N.Korea Asks UN for Help in Repatriating Defectors

  • By Lee Yong-soo

    June 04, 2018 13:07

    North Korea has submitted an official request to the UN urging it to help persuade South Korea to repatriate a group of North Korean workers who defected from a restaurant in China in 2016. 

    The North's official Korean Central News Agency on Saturday claimed the North Korean mission in Geneva submitted an official document to the UN High Commissioner for Human Rights on May 30 demanding that the South Korean government "demonstrate its will to improve North-South relations" by repatriating the women. It urged the UNHCR to take "necessary steps."

    The bizarre tactical swerve come just after the two Koreas held high-level talks to discuss ways to implement the joint declaration made at the historic inter-Korean summit in April.

    North Korea accuses Seoul of abducting the 13 women, who were indentured laborers in a restaurant in Ningbo. The restaurant manager has since claimed on TV that he tricked the women into defecting at the behest of South Korea's National Intelligence Service.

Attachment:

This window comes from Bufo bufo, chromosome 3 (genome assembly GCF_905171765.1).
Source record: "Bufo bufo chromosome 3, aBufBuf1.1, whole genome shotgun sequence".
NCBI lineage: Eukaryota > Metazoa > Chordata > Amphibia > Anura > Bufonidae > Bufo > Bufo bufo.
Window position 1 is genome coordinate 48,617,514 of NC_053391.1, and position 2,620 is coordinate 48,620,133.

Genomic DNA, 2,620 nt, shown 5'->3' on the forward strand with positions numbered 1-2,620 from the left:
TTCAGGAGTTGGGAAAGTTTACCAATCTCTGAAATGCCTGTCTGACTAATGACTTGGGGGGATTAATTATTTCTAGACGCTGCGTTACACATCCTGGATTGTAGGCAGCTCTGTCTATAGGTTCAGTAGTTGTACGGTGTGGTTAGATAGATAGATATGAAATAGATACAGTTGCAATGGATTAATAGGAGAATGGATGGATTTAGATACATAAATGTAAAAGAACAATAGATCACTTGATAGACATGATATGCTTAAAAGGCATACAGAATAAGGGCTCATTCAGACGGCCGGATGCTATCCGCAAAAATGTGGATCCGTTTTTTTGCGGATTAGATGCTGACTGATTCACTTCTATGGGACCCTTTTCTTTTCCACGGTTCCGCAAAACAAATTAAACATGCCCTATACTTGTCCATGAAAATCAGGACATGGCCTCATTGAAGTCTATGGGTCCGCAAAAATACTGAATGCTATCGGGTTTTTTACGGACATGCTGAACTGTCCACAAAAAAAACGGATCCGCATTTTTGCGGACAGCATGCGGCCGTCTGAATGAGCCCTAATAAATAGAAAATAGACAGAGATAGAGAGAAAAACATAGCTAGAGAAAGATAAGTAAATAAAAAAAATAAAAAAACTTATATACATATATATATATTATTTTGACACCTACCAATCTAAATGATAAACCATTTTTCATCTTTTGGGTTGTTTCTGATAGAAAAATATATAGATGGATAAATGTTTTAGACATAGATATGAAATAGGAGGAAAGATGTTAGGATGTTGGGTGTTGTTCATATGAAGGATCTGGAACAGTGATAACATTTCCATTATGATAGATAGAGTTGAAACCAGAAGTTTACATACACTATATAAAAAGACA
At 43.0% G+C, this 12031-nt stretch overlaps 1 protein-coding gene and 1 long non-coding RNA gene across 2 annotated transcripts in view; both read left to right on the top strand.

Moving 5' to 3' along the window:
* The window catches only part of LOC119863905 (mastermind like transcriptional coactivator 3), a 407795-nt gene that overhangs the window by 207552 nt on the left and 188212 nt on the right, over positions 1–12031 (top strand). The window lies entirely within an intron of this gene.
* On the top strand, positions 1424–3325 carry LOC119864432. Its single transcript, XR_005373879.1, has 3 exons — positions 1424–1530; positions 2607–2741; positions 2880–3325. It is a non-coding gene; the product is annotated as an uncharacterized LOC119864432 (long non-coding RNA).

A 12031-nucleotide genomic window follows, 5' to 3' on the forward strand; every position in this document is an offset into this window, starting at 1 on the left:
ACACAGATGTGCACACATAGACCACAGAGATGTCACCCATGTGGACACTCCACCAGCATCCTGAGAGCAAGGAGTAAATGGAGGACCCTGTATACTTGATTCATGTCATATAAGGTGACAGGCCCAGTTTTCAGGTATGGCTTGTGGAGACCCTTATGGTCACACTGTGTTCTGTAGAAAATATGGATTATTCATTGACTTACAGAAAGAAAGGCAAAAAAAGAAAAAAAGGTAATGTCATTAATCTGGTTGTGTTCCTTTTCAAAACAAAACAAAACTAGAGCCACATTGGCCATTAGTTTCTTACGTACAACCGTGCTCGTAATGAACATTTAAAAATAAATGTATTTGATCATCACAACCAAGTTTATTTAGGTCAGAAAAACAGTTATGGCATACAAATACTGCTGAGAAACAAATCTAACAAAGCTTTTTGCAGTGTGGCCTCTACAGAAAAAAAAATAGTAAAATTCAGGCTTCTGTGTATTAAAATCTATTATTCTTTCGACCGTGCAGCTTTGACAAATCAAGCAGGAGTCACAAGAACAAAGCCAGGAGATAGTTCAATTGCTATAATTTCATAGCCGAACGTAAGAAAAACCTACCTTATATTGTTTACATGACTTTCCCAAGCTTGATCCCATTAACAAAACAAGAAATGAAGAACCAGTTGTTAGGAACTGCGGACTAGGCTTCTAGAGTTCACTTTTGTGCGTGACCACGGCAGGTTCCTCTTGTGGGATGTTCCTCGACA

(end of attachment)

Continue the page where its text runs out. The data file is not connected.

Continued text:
Several of the women have debunked the story since it aired, but it gained some traction in the international press, which seems to have encouraged the North to try and use it as ammunition.

    Pyongyang also claimed that South Korea's participation in the RIMPAC multinational military drills runs counter to the joint declaration, which envisages a peaceful Korean Peninsula through denuclearization and a peace treaty

    The state-run Rodong Sinmun daily on Sunday slammed South Korea's participation as a "confrontation to the atmosphere of improving North-South relations."

    Meanwhile, North Korean leader Kim Jong-un has apparently sacked his three top military officials, seemingly over disagreements about diplomacy.

    People's Armed Forces Minister Pak Yong-sik has been replaced by a vice minister, No Kwang-chol, while Army chief Ri Myong-su was replaced by his deputy Ri Yong-gil. Already on May 26, the chief of the Army politburo, Kim Jong-gak, was replaced by a senior general, Kim Su-gil.

    The reshuffle seems to be part of Kim Jong-un's ongoing power struggle with the unruly military and replaces hardliners with more biddable underlings.

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